FDAAA Impact Analysis (Year 4): The REMS Retreat Continues, But For How Long?
This article was originally published in Pharmaceutical Approvals Monthly
As the fifth year of the REMS era begins, FDA is imposing mandatory programs less frequently than it did even in the first year after the law creating formal risk management plans took effect. But there are some new trends to watch, including the evolution of REMS classes and the emergence of products with REMS-in-waiting.
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Corcept’s NDA for the controversial agent mifepristone in Cushing’s syndrome required that FDA balance the needs of prospective patients with a severe orphan disease with the desire to preserve the drug’s REMS for abortifacient use as Mifeprex. FDA’s decision to forgo a REMS was grounded on principle, precedent, and assessment of real-world likelihood of off-label use – and vetted all the way to the CDER director.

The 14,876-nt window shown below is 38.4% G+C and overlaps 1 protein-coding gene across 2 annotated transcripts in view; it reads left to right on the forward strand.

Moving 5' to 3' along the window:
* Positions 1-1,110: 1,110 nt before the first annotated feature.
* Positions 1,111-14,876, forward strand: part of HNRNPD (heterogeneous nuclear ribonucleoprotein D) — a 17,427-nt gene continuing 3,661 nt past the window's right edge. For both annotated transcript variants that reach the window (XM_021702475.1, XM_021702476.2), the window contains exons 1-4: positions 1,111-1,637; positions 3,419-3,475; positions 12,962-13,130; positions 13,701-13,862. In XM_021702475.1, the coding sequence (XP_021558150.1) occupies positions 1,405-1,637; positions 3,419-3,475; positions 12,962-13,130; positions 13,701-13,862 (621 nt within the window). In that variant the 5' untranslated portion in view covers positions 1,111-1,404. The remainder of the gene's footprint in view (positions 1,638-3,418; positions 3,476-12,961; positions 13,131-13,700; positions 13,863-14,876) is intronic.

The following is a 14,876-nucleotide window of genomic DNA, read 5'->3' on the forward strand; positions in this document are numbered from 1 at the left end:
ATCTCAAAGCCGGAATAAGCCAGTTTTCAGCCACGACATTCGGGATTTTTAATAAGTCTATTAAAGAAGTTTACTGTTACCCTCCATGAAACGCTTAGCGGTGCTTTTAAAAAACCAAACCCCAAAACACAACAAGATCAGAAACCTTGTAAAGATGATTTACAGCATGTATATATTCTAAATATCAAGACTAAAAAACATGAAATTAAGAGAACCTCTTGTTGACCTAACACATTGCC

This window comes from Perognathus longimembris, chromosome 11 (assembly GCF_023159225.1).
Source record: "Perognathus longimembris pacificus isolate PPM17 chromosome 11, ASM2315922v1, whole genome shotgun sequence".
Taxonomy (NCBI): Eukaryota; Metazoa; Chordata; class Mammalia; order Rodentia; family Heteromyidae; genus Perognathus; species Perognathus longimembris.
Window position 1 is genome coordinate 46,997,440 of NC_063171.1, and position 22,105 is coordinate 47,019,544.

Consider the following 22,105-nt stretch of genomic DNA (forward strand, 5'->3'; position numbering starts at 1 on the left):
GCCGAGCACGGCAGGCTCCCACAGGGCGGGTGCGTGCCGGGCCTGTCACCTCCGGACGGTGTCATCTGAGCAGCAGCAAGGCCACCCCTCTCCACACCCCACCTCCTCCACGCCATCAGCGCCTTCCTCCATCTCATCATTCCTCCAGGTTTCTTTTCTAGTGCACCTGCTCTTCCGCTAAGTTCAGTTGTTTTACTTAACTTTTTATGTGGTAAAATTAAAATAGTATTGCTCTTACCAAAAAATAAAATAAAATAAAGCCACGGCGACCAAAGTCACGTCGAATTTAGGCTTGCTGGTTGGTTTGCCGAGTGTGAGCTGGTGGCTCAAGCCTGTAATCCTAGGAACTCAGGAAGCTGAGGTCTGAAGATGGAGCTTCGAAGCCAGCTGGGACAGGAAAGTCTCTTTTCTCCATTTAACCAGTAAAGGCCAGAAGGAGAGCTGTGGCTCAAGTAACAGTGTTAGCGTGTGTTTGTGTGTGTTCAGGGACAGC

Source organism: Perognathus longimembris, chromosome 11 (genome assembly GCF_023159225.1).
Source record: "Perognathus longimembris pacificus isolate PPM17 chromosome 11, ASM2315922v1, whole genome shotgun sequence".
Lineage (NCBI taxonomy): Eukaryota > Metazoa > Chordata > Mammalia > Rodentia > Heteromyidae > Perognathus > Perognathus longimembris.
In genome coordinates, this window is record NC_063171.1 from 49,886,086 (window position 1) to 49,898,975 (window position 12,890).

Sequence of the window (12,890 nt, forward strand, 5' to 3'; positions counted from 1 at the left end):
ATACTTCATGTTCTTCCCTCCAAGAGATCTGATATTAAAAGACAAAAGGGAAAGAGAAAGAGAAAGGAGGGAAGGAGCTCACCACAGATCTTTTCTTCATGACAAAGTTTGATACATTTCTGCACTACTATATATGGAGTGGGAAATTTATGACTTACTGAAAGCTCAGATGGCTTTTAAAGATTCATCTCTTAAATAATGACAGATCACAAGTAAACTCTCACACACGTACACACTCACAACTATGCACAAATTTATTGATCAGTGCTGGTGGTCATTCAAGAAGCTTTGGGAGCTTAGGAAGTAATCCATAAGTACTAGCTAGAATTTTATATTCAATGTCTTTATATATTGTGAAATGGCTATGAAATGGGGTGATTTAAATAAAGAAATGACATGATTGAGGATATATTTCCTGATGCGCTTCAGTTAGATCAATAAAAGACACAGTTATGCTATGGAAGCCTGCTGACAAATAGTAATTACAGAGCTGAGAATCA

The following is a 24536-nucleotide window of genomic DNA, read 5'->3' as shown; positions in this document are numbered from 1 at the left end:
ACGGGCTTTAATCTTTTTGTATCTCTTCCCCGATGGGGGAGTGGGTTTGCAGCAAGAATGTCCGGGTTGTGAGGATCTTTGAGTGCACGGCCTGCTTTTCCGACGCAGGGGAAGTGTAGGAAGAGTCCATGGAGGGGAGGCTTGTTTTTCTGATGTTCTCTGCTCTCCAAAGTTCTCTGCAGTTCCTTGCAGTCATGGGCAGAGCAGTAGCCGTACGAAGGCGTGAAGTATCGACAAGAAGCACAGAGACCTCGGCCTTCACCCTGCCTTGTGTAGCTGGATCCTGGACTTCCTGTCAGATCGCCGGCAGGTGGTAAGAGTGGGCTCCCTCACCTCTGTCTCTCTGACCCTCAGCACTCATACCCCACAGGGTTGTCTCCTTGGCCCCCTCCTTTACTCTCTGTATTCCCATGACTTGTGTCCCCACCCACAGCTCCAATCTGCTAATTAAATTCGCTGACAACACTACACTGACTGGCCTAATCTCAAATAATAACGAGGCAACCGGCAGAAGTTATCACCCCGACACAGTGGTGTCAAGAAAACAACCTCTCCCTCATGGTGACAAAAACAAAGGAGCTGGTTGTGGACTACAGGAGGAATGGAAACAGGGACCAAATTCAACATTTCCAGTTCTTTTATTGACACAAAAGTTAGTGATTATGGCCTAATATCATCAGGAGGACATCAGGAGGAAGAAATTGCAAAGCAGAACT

FDA did not ask its Antiviral Drugs Advisory Committee whether Gilead’s proposed REMS for pre-exposure prophylaxis should include restricted distribution, but it still got an earful on the subject from some vocal panel members, who said prescribing should be limited only to individuals with documentation of a negative HIV test. Agency staff, however, said such an approach was impractical due to Truvada’s unrestricted availability for HIV treatment.
Vivus’ second trip to an advisory panel was a much happier one, with the company’s weight loss therapy garnering an overwhelming “yes” vote on approvability. The key change? A Risk Evaluation & Mitigation Strategy that will be precedent setting if approved—and that demonstrates the power of REMS even if FDA moves in a different direction with this application.